Deliveroo fattens its market presence by opening to restaurants that do deliveries

Restaurant food delivery startup Deliveroo is taking the next logical step to expand its business by opening up to restaurants that have their own delivery fleets — thereby also expanding the food choices it can offer its couch-loving users.

Next month the company will launch the new service, called Marketplace+, in seven of its markets — onboarding restaurants that do their own food deliveries to its platform, and offering them the ability to tap into Deliveroo’s network of riders to extend their delivery services and support faster delivery times if they choose (it says restaurants will be able to “choose for themselves how best to offer delivery” but the impact on, for example, existing delivery fleet staff employed by larger food chains remains to be seen).

Commenting on the launch in a statement, Deliveroo CEO and co-founder Will Shu said: “Today we are unveiling the next big step in our plan to offer customers an even greater choice of restaurants, at a greater range of prices while continually improving service. That’s why we introduced delivery-only kitchens, bringing new, exciting restaurants to new areas. It’s why we invested in new restaurant brands to boost innovation, and it’s why today we are giving restaurants with their own fleets of riders the chance to be on our platform and to use our rider network whenever they need it.

“This is a major development for the company that will mean thousands of new restaurants delivering new orders to new customers and it’s part of our mission to become the definitive food company.”

The Marketplace+ service is being rolled out globally across all Deliveroo’s markets this year, but will launch first in July in Italy, Belgium, Netherlands, Australia, Hong Kong and the UK and Ireland.

The company says it’s expecting Marketplace+ to bring more than 5,000 additional restaurants into its UK app by the end of the year — which would be a 50% increased on the 10,000 current available.

The move will also expand where it’s able to offer a service in the market, saying it will add 50 new towns and cities in the UK by the end of the year.

It also expects that, within a year, it will be able to reach an additional 6 million UK customers. (It says it’s already profitable in the whole of the UK market, and notes that its core service achieved growth of 650% globally in 2017.)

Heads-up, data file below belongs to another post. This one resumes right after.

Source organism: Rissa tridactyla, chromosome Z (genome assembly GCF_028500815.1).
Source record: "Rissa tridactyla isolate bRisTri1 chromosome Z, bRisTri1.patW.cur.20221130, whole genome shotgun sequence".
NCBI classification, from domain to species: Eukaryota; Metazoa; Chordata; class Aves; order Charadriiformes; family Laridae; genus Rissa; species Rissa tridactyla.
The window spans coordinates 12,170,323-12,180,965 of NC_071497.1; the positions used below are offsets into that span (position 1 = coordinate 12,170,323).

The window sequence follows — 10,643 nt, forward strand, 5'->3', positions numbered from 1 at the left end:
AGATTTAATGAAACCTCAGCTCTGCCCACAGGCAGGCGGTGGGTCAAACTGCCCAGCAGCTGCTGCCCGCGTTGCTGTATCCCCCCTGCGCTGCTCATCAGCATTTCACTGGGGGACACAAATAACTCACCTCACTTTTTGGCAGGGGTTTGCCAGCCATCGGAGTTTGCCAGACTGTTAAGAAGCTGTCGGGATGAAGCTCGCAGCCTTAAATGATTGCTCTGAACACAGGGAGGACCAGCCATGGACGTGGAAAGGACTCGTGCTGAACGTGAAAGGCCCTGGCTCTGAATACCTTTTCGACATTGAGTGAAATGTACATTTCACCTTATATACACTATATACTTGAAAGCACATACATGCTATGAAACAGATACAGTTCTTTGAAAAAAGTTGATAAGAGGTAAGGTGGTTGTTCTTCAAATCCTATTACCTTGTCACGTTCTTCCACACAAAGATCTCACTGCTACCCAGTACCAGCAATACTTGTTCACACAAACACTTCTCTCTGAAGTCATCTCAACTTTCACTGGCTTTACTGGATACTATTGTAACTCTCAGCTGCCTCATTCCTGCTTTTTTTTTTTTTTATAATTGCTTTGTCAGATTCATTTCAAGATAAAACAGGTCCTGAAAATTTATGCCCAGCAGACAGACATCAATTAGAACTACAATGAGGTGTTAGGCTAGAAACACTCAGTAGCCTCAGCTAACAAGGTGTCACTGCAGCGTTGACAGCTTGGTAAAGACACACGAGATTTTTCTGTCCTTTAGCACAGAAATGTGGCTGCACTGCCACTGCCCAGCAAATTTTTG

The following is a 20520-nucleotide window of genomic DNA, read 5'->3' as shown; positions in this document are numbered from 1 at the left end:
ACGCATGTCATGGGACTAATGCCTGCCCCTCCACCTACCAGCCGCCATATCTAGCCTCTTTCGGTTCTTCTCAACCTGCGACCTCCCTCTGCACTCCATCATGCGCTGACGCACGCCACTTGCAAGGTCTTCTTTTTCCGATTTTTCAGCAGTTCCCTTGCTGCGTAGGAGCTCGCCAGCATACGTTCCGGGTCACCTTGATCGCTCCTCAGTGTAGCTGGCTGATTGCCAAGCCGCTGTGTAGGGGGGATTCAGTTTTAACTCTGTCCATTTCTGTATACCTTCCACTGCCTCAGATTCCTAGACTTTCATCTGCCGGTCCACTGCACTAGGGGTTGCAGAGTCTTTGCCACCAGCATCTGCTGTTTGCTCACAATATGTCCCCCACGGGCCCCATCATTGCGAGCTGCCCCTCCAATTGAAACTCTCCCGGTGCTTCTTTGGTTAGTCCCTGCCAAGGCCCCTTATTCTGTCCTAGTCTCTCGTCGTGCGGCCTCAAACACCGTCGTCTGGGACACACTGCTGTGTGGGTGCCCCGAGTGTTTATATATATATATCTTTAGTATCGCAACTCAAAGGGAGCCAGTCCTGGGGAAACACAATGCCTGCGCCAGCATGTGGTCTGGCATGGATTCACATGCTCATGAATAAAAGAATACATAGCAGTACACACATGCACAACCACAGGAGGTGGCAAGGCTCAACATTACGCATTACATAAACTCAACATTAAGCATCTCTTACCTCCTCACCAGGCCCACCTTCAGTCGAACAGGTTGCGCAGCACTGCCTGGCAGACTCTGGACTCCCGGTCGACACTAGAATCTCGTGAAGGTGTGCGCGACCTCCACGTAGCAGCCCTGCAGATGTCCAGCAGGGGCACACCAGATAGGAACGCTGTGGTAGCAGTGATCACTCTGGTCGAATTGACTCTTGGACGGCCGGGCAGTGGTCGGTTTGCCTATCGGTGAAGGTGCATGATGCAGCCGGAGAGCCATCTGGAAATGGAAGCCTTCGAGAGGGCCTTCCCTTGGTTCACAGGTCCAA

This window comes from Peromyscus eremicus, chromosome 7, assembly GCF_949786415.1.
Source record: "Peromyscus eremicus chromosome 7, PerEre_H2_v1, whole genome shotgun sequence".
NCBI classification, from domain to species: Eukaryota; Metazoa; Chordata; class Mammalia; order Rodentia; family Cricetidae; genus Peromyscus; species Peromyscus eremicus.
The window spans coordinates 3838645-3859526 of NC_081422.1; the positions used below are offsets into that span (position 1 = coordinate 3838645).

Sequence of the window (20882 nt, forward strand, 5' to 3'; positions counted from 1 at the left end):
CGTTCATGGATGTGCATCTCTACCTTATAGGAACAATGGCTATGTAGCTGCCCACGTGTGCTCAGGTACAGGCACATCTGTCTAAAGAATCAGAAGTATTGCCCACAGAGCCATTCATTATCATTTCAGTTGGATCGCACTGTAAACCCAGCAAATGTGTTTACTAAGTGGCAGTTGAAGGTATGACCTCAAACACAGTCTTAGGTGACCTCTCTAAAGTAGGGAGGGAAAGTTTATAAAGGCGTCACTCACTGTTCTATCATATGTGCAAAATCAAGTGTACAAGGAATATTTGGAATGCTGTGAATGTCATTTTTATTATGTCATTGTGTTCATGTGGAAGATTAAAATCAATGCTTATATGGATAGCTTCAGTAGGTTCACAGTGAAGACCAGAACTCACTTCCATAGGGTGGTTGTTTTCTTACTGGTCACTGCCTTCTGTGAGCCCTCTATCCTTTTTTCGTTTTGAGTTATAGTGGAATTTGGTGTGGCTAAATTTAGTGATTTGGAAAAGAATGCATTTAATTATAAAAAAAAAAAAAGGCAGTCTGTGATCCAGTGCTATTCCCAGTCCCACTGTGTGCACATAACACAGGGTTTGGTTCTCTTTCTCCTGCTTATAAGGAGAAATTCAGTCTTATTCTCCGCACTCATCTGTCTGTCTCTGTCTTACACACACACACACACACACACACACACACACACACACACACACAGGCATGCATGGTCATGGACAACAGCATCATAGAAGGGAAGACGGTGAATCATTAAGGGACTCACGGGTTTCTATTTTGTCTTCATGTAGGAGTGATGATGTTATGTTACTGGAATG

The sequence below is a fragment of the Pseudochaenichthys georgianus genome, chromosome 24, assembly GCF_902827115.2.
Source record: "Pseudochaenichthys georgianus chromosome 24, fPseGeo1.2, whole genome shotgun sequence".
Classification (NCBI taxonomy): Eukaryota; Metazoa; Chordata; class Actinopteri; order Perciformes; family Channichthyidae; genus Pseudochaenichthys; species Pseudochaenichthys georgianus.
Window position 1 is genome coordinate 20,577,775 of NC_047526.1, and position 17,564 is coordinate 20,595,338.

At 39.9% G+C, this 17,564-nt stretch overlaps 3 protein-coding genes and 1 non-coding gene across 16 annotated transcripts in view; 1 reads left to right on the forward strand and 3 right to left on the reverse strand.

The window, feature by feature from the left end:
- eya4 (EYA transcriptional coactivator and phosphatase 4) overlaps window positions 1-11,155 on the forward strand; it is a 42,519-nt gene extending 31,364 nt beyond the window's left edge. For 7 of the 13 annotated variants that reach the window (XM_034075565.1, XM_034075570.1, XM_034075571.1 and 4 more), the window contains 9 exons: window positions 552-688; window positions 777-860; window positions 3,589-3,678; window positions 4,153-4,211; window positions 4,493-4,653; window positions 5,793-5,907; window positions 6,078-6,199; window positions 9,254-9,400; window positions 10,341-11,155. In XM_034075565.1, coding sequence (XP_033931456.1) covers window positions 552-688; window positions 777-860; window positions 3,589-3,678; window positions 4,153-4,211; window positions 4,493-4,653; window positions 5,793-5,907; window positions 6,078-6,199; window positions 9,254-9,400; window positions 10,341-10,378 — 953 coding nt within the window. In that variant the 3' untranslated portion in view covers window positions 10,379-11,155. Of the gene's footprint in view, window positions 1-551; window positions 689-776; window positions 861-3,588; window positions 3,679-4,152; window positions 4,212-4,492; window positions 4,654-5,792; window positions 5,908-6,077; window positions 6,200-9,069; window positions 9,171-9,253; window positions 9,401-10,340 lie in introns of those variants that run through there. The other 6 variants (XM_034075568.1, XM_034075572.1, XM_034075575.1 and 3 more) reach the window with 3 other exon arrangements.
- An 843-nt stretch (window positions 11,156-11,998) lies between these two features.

Explaining why it’s able to onboard thousands more restaurants via the expansion to its marketplace, Deliveroo says this is as a consequence of building up what it dubs “its own extensive delivery network of 35,000 riders worldwide and 15,000 riders in the UK”.

Albeit, none of those riders are considered employees by the company.

Rather, like many gig economy platforms, Deliveroo classes the riders who deliver its product as self-employed contractors. And this type of classification is under increasing legal pressure in European markets such as the UK — where the government is currently reviewing employment law to take account of tech-fueled shifts in work.

Just today the UK’s supreme court backed a rights challenge by a ‘self-employed’ plumber who had solely worked for six years for Pimlico Plumbers — supporting an earlier employment tribunal decision that he is entitled to workers rights.

Uber has also faced a similar tribunal decision related to its classification of drivers as self-employed, and is continuing to appeal.

So while Deliveroo is loudly touting business growth and expansion, as it prepares to plug thousands more restaurants into its platform, another aspect of gig economy businesses which is also set to fatten substantially — yet which none of these companies are shouting loudly about — are the associated costs of doing this kind of business once all the ‘self-employed’ people who actually deliver the product are judged to be workers.

Then these platform businesses will be picking up the bill for all those service delivering workers’ rights.

And in the UK at least the courts have been setting clear direction on that front — and feeding the government’s review of employment law.